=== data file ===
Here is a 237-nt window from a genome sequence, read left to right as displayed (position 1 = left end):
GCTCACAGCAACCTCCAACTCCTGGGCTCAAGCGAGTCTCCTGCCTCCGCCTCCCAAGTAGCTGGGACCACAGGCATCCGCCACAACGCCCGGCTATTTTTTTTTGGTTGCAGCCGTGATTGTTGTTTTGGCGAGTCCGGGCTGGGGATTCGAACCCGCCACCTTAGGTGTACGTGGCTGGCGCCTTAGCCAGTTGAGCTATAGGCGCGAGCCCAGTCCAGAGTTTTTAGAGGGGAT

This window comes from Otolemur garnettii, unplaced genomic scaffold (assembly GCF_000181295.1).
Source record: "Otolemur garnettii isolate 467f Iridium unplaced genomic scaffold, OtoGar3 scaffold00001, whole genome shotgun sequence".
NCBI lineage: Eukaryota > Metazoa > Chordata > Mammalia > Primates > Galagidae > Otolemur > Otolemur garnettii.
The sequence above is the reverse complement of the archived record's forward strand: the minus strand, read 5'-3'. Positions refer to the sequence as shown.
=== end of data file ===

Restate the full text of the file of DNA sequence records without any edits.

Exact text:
Here is a 237-nt window from a genome sequence, read left to right as displayed (position 1 = left end):
GCTCACAGCAACCTCCAACTCCTGGGCTCAAGCGAGTCTCCTGCCTCCGCCTCCCAAGTAGCTGGGACCACAGGCATCCGCCACAACGCCCGGCTATTTTTTTTTGGTTGCAGCCGTGATTGTTGTTTTGGCGAGTCCGGGCTGGGGATTCGAACCCGCCACCTTAGGTGTACGTGGCTGGCGCCTTAGCCAGTTGAGCTATAGGCGCGAGCCCAGTCCAGAGTTTTTAGAGGGGAT

This window comes from Otolemur garnettii, unplaced genomic scaffold (assembly GCF_000181295.1).
Source record: "Otolemur garnettii isolate 467f Iridium unplaced genomic scaffold, OtoGar3 scaffold00001, whole genome shotgun sequence".
NCBI lineage: Eukaryota > Metazoa > Chordata > Mammalia > Primates > Galagidae > Otolemur > Otolemur garnettii.
The sequence above is the reverse complement of the archived record's forward strand: the minus strand, read 5'-3'. Positions refer to the sequence as shown.